RECORD STORE TALES MkII:
Getting More Tale
- OLD DIRECTORY OF REVIEWS (not updated – use search)
I’m not qualified to write this; Tom Morwood is the guy who should be eulogizing John Prine. Many of us are crushed. As much as Neil Peart hurt early in the year, so John Prine pains us now.
John Prine, age 73, has succumbed to Covid-19, the latest in a list of artists who did not survive the pandemic. When this is all over the view will be very different.
When you have earned the praise of Bob Dylan, Kris Kristofferson and Tom Morwood, you are the real deal. Prine was that and more.
Rest in peace.
Enjoy the video, and for those who also enjoy the live streams, your feedback is requested!
Think of this as a companion piece to Live and Dangerous. Four tracks were previously released on that landmark live album. Still Dangerous has a bunch more, purportedly recorded in October 1977 in Philly. 10 tracks; 12 if you got it on vinyl with bonus 7″, on iTunes, or in Japan.
Like Live and Dangerous, what you get is live Lizzy at their peak, well recorded, and charismatic as ever. It’s interesting that they opened with “Soldier of Fortune” since it’s a slower number, though no less powerful than any others. It merges into “Jailbreak”, leaving the audience no chance to breathe…only to be rocked. Impressive guitar and drums on this one.
“Cowboy Song” and “Boys are Back in Town” are the same as Live and Dangerous; legendary! Basically one long ongoing song. Phil introduces their then-new single “Dancing in the Moonlight” as a song with some sax and sex. Yet it has a youthful exuberance. “Now we go steady to the pictures, I always get chocolate stains on my pants.” You can picture that long, hot summer night. The next track, the blistering metal of “Massacre” is from Live and Dangerous. Just listen to Brian Downey on the drums, a prototypical metal machine. Without “Massacre” there could be no Iron Maiden.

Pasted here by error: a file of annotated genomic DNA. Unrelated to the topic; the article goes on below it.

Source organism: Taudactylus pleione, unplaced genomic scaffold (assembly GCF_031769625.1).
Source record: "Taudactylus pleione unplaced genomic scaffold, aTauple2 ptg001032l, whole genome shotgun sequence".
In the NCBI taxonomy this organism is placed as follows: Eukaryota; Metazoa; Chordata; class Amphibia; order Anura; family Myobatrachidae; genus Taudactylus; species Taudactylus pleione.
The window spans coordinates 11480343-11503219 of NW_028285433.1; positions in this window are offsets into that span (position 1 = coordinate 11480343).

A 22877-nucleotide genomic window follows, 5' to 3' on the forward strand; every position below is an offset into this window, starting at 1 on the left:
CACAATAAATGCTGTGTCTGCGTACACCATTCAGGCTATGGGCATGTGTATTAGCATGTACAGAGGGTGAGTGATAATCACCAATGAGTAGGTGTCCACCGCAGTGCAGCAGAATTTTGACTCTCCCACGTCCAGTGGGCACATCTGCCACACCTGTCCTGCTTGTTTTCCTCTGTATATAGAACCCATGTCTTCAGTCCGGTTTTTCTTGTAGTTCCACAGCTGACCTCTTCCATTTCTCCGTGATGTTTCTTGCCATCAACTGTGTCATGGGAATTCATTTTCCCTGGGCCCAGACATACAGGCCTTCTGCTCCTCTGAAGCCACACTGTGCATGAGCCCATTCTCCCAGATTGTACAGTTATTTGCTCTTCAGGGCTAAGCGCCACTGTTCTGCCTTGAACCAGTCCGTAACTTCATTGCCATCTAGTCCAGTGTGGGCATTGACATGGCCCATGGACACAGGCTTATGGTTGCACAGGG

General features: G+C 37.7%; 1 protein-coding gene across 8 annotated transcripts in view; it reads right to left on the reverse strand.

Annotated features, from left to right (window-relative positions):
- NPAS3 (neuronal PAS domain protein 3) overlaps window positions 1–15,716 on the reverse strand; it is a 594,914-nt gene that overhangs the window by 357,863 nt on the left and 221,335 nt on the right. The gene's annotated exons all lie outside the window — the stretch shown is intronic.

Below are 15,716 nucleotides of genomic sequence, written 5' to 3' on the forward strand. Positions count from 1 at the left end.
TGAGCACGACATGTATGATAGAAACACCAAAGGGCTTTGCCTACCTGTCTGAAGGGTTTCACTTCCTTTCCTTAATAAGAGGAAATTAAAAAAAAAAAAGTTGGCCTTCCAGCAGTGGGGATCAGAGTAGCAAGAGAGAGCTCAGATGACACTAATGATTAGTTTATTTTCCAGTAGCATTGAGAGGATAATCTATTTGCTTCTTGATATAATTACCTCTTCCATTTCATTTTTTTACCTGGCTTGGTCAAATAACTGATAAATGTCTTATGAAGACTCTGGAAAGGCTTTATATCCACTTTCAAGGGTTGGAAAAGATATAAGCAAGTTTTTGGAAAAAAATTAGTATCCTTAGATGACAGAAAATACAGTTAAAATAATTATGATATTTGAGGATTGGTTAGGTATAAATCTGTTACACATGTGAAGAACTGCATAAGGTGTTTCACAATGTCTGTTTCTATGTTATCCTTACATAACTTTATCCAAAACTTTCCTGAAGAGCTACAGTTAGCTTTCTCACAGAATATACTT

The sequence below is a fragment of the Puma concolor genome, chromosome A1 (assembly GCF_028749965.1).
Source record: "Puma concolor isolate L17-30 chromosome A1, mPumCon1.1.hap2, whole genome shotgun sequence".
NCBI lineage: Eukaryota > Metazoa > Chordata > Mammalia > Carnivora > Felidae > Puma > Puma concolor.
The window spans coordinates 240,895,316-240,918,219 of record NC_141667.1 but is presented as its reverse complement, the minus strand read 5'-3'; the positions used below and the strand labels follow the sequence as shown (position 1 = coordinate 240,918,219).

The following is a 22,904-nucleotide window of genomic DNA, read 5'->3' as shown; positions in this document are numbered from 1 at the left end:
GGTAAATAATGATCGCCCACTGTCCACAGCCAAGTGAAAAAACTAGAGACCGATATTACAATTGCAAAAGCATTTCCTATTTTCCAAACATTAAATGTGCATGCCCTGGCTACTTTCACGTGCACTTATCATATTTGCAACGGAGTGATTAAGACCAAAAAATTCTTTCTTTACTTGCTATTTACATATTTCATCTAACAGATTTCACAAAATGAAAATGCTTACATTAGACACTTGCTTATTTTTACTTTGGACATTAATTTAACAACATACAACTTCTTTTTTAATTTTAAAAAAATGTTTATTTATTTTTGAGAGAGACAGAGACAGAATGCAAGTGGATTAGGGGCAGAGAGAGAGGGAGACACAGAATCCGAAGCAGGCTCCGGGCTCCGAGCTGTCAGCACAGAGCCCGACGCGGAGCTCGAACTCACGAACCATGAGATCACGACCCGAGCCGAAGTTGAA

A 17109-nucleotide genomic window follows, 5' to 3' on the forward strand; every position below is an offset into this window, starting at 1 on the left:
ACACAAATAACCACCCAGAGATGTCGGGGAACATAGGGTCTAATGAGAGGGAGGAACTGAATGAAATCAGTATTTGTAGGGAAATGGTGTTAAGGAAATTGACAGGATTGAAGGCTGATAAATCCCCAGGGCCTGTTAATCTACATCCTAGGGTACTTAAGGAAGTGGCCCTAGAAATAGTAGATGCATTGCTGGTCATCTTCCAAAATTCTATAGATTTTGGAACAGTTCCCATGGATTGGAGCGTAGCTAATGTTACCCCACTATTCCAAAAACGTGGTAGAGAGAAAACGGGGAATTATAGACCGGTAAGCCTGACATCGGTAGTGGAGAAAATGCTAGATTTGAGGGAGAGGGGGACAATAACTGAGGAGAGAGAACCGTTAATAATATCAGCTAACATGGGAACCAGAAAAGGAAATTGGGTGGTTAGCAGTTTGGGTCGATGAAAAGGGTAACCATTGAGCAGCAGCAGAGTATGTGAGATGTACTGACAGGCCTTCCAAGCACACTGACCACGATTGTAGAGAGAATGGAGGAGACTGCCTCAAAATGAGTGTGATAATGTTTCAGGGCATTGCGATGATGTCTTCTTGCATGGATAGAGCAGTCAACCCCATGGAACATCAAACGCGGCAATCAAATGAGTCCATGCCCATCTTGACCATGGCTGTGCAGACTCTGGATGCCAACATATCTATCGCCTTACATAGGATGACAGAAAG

“Opium Trail” doesn’t let up the aural assault. Brian Downey impresses once again with his creative fills and patterns. Lizzy moves on to “Don’t Believe a Word”, an older classic but just slightly sluggish. There are more energized versions out there. “Baby Drives Me Crazy” is also a bit dull, with one of those long audience singalong sessions. The standard CD closes with “Me and the Boys”, furiously fast and fun! It’s a long jammer, but its caffeinated pace really keeps things moving.
The two iTunes bonus tracks (mastered annoyingly louder) are “Bad Reputation” and “Emerald”. Only Emerald was previously available on Live and Dangerous. “Bad Reputation” is pure smoke.
Since this album was mixed by Glyn Johns and Live and Dangerous was not, one must assume even the tracks from that album are presented differently here. If you already know that album front to back, then enjoy the fresh sounds of Still Dangerous instead.
Since starting the Facebook Live streams, I thought maybe doing a reading of some of my own stories would be fun. The reaction was mixed but some of the comments are below.
The live stream went down as only live streams could, spontaneously and hilariously. I tried re-recording the reading to get better quality but that was impossible. The only solution is to use the original live stream reading from the night of April 3 2020. Since that was done on live video, you get the video of it as well as a bonus.
Please enjoy the slightly edited reading below!
RECORD STORE TALES Part 7: A Shitty Story
* Pardon the mirrored video. Still trying to fix that.
** The Starfleet captain’s uniform is me trying to come with different shirts each week.
Is live streaming in 2020 the new movie night? The new concert? The new drinks with friends?
My longtime friend Robert Daniels (I believe we met 35 years ago this year) has begun live streaming public domain movies on Wednesday nights at 7:00 pm. His live stream on March 25 featured two films, including A Case of Spring Fever (1940).
Now it might be the isolation, or lack of anything better going on, but I thought A Case of Spring Fever was hilarious! A man is fed up fixing his broken couch, and wishes he never had to see another spring again. His wish is granted by “Coily”, an animated spring who makes all the rest of the springs in the world vanish! The man can’t use a telephone or drive his car without all the springs that go into it. Each time the man encounters a device that requires springs, Coily appears to taunt him!
“Noooo springs!” ridicules Coily. “Heh heh heh!”
Eventually the man takes it all back and wishes for the world’s springs to be restored. Then, with his golf buddies, he just won’t shut up about springs! On and on he goes, about everything that relies on springs.
Maybe I am easily entertained, but I thought Coily and his friend were absolutely hilarious! Tune in to Rob’s live stream on Wednesday nights, 7:00 PM Eastern Standard Time, for more public domain hilarity with commentary!